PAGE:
Queensland national parks

With more than 1,000 national parks within our state borders, opportunities to encounter rare wildlife in its natural habitat are always around the corner. Explore underground lava tubes, relax at some of the world’s most famous beaches or boot up and hit one of our Great Walks

Did you know? Five of the 16 World Heritage Listed sites in Australia are on our turf, one of which is the Gondwana Rainforests of Australia which encompasses the natural beauty that is Lamington, Springbrook, Mt Barney and the Main Range national parks. 

Why not put one of these Queensland national park top spots on your must-see list! Start exploring below.

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Daintree Discovery Centre

Cow Bay, Douglas Area
From AU$32 - 35
A multi-award winner, the Discovery Centre is nestled in the heart of the rainforest, 10 kilometres north of the Daintree River. The Centre is a 'must see' for anyone visiting the area and where you can experience the rainforest at every level - from the forest floor to the upper most reaches of the canopy.

Skyrail Rainforest Cableway

Smithfield, Cairns Area
From AU$53 - 215
Embark on a fascinating journey of discovery over and through the world’s oldest continually surviving tropical rainforest. Enjoy a truly unique perspective of Australia’s World Heritage listed tropical rainforest, gliding just metres above the pristine canopy before descending to explore the forest floor at the Red Peak and Barron Falls Rainforest Stations.

Innamincka Regional Reserve

From AU$8 - 12
From red sand dunes, gibber plains and salt lakes, to wetlands, artesian springs and river systems, this park showcases unique scenic and cultural environments on an immense scale. Innamincka Regional Reserve is a park of contrasts.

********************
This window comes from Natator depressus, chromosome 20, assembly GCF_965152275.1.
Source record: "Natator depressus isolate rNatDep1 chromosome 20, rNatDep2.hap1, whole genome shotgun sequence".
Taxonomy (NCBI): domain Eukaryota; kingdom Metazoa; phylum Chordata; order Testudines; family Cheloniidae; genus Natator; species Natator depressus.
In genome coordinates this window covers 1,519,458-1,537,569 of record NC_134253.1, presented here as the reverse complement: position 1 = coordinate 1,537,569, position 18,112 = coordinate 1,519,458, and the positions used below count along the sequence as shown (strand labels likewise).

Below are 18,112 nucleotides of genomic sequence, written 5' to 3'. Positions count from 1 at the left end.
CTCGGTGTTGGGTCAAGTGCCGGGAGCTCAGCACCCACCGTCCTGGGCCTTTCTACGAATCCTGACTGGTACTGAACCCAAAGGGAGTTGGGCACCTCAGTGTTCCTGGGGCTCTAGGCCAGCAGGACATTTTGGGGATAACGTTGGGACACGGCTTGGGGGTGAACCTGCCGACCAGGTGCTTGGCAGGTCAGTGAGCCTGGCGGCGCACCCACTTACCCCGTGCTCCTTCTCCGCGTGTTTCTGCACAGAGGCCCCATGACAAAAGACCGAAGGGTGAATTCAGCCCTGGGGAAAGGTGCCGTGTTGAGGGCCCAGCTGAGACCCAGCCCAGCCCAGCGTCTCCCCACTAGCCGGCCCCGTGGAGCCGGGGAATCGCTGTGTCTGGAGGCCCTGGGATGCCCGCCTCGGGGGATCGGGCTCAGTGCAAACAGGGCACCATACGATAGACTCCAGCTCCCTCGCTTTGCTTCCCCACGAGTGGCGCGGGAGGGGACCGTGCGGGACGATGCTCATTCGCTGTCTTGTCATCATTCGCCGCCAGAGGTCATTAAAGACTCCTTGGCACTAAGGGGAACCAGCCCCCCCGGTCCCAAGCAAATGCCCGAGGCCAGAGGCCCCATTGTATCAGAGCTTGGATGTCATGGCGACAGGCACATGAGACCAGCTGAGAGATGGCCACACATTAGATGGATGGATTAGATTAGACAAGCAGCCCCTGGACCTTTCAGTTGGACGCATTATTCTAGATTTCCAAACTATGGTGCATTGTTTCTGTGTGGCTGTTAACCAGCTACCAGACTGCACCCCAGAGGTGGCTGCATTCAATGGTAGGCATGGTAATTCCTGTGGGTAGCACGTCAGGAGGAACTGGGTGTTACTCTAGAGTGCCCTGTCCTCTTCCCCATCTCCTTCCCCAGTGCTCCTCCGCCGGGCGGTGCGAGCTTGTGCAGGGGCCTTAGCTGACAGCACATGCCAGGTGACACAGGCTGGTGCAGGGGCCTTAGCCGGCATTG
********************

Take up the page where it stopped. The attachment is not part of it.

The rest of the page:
Nerang National Park and State Forest

Nerang, Gold Coast Area
Free Entry
Only 12 kilometres from the heart of Surfers Paradise, Nerang National Park and State Forest offer a peaceful sanctuary where you can relax, unwind and refresh in nature. Popular with locals and visitors, this park and forest form a green backdrop to the township of Nerang in the Gold Coast hinterland.

Davies Creek National Park and Dinden National Park

Mareeba, Mareeba Area
Free Entry
Davies Creek Falls, a magnificent waterfall cascading over huge granite boulders; the impressive Clohesy River fig tree; pleasant camping and purpose-built mountain bike trails are features of these national parks.

Bladensburg National Park

Winton, Winton Area
Free Entry
Bladensburg National Park is a large park protecting Mitchell grass downs and channel country. It is home to a wonderful variety of wildlife, including tiny mammals called dunnarts. Flat-topped mesas and sandstone ranges form a pleasing backdrop to the park's grassland plains and river flats.

Currimundi Lake (Kathleen McArthur) Conservation Park

Wurtulla, Sunshine Coast Area
Free Entry
Currimundi Lake (Kathleen McArthur) Conservation Park is a small remnant of wallum heath that covered much of coastal southern Queensland. Thriving on Lake Currimundi’s northern shore, this type of coastal heathland is rich in plant species, which attract birds and insects seeking food and shelter.

Hinchinbrook Island National Park

Cardwell, Cassowary Coast Area
Free Entry
Delve into the wild paradise of this spectacular World Heritage-listed island. Explore the park by hiking the challenging and world-renowned Thorsborne Trail; fishing the famous Hinchinbrook Channel and Missionary Bay;

Conway National Park

Airlie Beach, Whitsunday Area
Free Entry
Conway National Park is a peaceful coastal park with rainforest-clad hills, secluded beaches and panoramic outlooks over the scenic Whitsunday area. This park includes the rainforest-clad Conway Peninsula and protects the largest area of lowland tropical rainforest in Queensland outside Tropical North Queensland.

Wairuna, Girringun National Park

Minnamoolka,
Free Entry
Wairuna, in Girringun National Park, has a varied landscape of open forest and woodland on its western margin through to tall wet forest on the elevated range to the east. It features the headwaters of the Burdekin River, fed from high rainfall on the rugged ranges above Cardwell.
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